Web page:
Dictionary > English Dictionary > Definition, synonym and antonym of there
Meaning of there by Wiktionary Dictionary

there


    Pronunciation

    • ( UK ) IPA: /ðɛə( ɹ )/, X-SAMPA: /DE@( r\ )/
    • ( US ) IPA: /ðɛɹ/, X-SAMPA: /DEr\/
    • Rhymes: -ɛə( r )
    • Homophone: their, they're

    Etymology

    From Middle English ther, from Old English þær, from Proto-Germanic *þar, from Proto-Indo-European *tar- ( “there” ), from demonstrative pronominal base *to- ( “the, that” ) + adverbial suffix *-r .

    Adverb

    there ( not comparable )

    1. ( location ) In a place or location ( stated, implied or otherwise indicated ) at some distance from the speaker ( compare here ).
    2. ( figuratively ) In that matter, relation, etc.; at that point, stage, etc., regarded as a distinct place .
      He did not stop there, but continued his speech .
      They patched up their differences, but matters did not end there .
    3. ( location ) To or into that place; thither.
    4. ( obsolete ) Where, there where, in which place.
    5. In existence or in this world; see pronoun section below.

    Usage notes

    Synonyms

    Interjection

    there

    1. Used to offer encouragement or sympathy .
      There, there. Everything is going to turn out all right .
    2. Used to express victory or completion .
      There! That knot should hold .

    Noun

    there ( plural: theres )

    1. That place.
    2. That status; that position .
      You get it ready; I'll take it from there .

    Pronoun

    there

    1. Used as an expletive subject of be in its sense of “exist”, with the semantic, usually indefinite subject being postponed or ( occasionally ) implied .
      There are two apples on the table. [=Two apples are on the table.]
      There is no way to do it. [=No way to do it exists.]
      Is there an answer? [=Does an answer exist?]
      No, there isn't. [=No, one doesn't exist.]
    2. Used with other intransitive verbs of existence, in the same sense, or with other intransitive verbs, adding a sense of existence .
      If x is a positive number, then there exists [=there is] a positive number y less than x .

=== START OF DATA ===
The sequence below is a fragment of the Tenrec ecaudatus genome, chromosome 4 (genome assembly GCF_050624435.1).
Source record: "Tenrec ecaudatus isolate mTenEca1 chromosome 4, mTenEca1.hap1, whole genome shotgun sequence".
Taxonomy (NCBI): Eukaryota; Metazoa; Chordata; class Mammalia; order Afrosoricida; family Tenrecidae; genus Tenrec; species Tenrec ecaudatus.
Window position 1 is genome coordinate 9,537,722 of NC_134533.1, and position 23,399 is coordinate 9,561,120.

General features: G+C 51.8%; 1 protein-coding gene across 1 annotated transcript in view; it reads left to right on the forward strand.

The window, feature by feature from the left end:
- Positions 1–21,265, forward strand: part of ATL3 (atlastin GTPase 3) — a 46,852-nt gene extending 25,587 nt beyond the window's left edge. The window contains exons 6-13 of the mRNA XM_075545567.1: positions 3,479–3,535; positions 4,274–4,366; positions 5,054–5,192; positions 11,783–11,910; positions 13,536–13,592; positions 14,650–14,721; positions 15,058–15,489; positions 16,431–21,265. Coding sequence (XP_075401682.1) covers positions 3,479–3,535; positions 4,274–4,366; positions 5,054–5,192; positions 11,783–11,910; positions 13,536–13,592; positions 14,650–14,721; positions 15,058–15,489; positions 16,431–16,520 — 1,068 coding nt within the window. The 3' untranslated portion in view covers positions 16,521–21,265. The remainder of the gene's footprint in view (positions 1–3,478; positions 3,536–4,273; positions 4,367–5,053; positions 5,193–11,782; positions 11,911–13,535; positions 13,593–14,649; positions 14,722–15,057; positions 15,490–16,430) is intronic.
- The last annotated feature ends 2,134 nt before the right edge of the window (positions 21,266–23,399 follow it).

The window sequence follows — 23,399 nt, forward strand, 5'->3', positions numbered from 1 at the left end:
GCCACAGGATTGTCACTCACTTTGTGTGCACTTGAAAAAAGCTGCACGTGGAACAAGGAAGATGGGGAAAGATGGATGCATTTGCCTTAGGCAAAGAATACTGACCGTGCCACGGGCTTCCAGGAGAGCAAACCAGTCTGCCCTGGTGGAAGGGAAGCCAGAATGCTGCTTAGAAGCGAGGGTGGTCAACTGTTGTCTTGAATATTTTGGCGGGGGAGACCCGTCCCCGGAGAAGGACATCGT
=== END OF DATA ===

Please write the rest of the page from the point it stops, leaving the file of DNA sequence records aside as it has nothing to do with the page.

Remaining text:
There remain several problems with this approach. [=Several problems remain with this approach.]
      Once upon a time, in a now-forgotten kingdom, there lived a woodsman with his wife. [=There was a woodsman, who lived with his wife.]
      There arose a great wind out of the east. [=There was now a great wind, arising in the east.]
    3. Used with other verbs, when raised .
      There seems to be some difficulty with the papers. [=It seems that there is some difficulty with the papers.]
      I expected there to be a simpler solution. [=I expected that there would be a simpler solution.]
      There are beginning to be complications. [=It's beginning to be the case that there are complications.]
    4. ( in combination with certain prepositions, no longer productive ) That .
      therefor, thereat, thereunder
    5. ( colloquial ) Used to replace an unknown name, principally in greetings and farewells
      Hi there, young fellow .

    Statistics

    Anagrams

    • Ether, ether, Reeth, theer, three


Explanation of there by Wordnet Dictionary

there


    Adverb
    1. in or at that place

    2. they have lived there for years
      it's not there
      that man there
    3. to or toward that place

    4. go there around noon!
    5. in that matter

    6. I agree with you there
    Noun
    1. a location other than here

    2. you can take it from there


    Definition of there by GCIDE Dictionary

    there


    1. There adv. [OE. ther, AS. ðǣr; akin to D. daar, G. da, OHG. dār, Sw. & Dan. der, Icel. & Goth. þar, Skr. tarhi then, and E. that. √184. See That, pron.]
      1. In or at that place. “[They] there left me and my man, both bound together.” Shak.

      The Lord God planted a garden eastward in Eden; and there he put the man whom he had formed. Ge. ii. 8.

      ☞ In distinction from here, there usually signifies a place farther off. “Darkness there might well seem twilight here.” Milton.

      2. In that matter, relation, etc.; at that point, stage, etc., regarded as a distinct place; as, “he did not stop there, but continued his speech”.

      The law that theaten'd death becomes thy friend

      And turns it to exile; there art thou happy. Shak.

      3. To or into that place; thither.

      The rarest that e'er came there. Shak.

      ☞ There is sometimes used by way of exclamation, calling the attention to something, especially to something distant; as, there, there! see there! look there! There is often used as an expletive, and in this use, when it introduces a sentence or clause, the verb precedes its subject.

      A knight there was, and that a worthy man. Chaucer.

      There is a path which no fowl knoweth. Job xxviii. 7.

      Wherever there is a sense or perception, there some idea is actually produced. Locke.

      There have been that have delivered themselves from their ills by their good fortune or virtue. Suckling.

      ☞ There is much used in composition, and often has the sense of a pronoun. See Thereabout, Thereafter, Therefrom, etc.

      ☞ There was formerly used in the sense of where.

      Spend their good there it is reasonable. Chaucer.

      Here and there, in one place and another.

      Syn. -- See Thither.